Apple and Samsung have been engaged in a never-ending game of smartphone leapfrog for over a decade. But the iPhone 11 Pro represented Apple's biggest leap forward yet, with a completely redesigned camera system that overshadowed Samsung's offerings and even Google's Pixel 4. The iPhone 11 lineup also provided a major battery life boost and continued to lap Samsung and the rest of the Android field on performance, thanks to Apple's A13 Bionic chip.
With the Galaxy S20, Samsung hopes to take back the title of best phone — and hold on to it even after the iPhone 12 launch — thanks to several new enhancements. Based on the Galaxy S20 rumors and leaks we've seen, Samsung will focus mostly on a huge camera upgrade, but there are lots of other expected changes that could inspire envy among iPhone owners.
Will any of it be enough to thrust Samsung into the smartphone lead once more? Just as important, can the Galaxy S20 compel users to upgrade when they feel like their current phones are good enough?
"The big question is, What can Samsung do to maintain its momentum or to break out even further, given that consumers are holding on to their phones for longer," said Avi Greengart, lead analyst for Techsponential.
Here's how Samsung plans to capture the mantle.
Reinventing the camera
Samsung knows that it has fallen behind the competition when it comes to photography. The iPhone 11 has taken the top spot on our best camera phone list, and the Pixel 4 is a close second. Which is why it's very likely that the camera will take center stage when Samsung unveils the Galaxy S20 lineup on Feb. 11.
Based on the rumors, the standard Galaxy S20 and Galaxy S20 Plus will feature a 64-megapixel main camera with a 3x optical zoom. And the Galaxy S20 Ultra may up those specs to a 108-MP main camera with a 10x optical zoom (and up to 100x digital zoom).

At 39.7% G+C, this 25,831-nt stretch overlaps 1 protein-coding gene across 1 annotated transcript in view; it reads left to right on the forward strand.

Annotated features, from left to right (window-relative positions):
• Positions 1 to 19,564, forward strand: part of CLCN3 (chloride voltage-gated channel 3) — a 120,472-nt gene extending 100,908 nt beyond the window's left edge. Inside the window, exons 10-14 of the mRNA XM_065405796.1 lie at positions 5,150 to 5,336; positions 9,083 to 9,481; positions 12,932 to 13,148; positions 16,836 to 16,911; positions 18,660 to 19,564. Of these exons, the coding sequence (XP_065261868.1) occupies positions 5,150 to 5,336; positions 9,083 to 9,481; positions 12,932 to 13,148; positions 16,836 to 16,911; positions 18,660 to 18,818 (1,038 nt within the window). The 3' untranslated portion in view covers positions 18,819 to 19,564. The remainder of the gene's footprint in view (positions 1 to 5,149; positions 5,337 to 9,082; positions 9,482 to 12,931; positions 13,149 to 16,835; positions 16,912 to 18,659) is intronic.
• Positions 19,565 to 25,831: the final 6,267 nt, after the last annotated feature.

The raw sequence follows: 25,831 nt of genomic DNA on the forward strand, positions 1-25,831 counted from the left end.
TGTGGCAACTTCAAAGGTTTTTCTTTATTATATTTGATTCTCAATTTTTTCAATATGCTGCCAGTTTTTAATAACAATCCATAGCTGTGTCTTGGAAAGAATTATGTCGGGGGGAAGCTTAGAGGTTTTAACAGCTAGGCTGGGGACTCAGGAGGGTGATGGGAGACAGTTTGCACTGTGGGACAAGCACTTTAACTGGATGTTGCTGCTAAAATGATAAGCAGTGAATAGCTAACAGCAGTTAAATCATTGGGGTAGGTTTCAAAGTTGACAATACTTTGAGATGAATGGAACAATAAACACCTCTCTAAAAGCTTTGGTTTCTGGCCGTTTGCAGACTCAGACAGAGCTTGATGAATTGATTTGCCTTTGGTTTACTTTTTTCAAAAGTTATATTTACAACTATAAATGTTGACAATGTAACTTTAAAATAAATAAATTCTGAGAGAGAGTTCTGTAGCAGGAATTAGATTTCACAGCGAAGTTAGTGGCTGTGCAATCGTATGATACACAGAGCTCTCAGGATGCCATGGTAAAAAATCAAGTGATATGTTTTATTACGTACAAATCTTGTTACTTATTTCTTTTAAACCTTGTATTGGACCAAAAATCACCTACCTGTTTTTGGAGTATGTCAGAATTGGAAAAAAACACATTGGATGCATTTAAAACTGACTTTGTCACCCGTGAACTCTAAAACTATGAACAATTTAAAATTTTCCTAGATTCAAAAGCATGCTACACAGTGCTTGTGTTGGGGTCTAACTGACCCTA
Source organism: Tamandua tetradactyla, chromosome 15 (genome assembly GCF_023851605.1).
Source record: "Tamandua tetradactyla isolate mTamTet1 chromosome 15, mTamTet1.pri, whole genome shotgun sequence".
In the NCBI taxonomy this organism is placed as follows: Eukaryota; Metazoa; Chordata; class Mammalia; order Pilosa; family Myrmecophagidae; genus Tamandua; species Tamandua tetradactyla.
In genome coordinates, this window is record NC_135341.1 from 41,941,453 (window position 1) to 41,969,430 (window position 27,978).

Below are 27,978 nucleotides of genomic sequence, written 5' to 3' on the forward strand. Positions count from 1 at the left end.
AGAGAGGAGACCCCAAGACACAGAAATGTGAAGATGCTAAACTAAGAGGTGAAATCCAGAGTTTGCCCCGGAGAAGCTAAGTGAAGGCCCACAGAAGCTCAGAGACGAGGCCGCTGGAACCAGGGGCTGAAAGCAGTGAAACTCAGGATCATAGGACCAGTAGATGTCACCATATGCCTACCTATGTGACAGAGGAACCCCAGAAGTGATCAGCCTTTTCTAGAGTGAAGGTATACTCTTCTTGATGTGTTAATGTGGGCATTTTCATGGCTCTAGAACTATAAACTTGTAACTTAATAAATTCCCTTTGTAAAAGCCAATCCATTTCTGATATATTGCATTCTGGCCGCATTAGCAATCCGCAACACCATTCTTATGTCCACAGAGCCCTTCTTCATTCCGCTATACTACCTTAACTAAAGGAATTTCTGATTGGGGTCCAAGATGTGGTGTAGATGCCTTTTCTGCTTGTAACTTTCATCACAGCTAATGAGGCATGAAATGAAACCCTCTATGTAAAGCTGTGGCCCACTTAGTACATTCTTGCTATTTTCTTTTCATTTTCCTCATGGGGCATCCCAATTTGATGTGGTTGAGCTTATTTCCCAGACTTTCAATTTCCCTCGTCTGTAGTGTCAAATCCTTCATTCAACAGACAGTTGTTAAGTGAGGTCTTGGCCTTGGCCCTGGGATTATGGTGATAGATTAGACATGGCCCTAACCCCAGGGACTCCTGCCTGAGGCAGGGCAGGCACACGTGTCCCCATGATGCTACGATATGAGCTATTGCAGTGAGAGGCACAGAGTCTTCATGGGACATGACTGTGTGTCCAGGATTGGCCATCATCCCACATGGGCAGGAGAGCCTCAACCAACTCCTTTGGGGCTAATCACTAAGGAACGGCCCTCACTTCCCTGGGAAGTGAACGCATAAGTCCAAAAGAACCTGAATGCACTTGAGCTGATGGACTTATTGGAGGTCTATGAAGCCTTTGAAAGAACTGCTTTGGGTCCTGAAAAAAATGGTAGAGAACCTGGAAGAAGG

In our own testing and camera face-offs, we found that the Galaxy S10 and Note 10 both captured sharp images and video while also delivering better results in low light. However, Samsung's night mode did not impress as much as what's offered by the phones from Apple or Google, and we've found that Galaxy phone cameras continue to wash out faces in photos taken outdoors. It seems like more of a processing issue than a hardware issue.
"I certainly think Samsung has been unable to capitalize on the camera improvements as much as Apple and Google have," said Carolina Milanesi, an analyst with Creative Strategies.
Of course, the megapixel count of a phone's camera does not necessarily directly translate to higher quality, but the Sony IMX 555 sensor that will reportedly power the Galaxy S20's camera is supposed to be highly advanced.
Samsung is also rumored to offer 8K video recording, which could at least start to help make 8K TVs relevant, as well as feature a 40-MP front camera. In addition, the Galaxy S20 could have a smart selfie angle feature that can detect how many people there are in the frame and switch to wide-angle mode if necessary.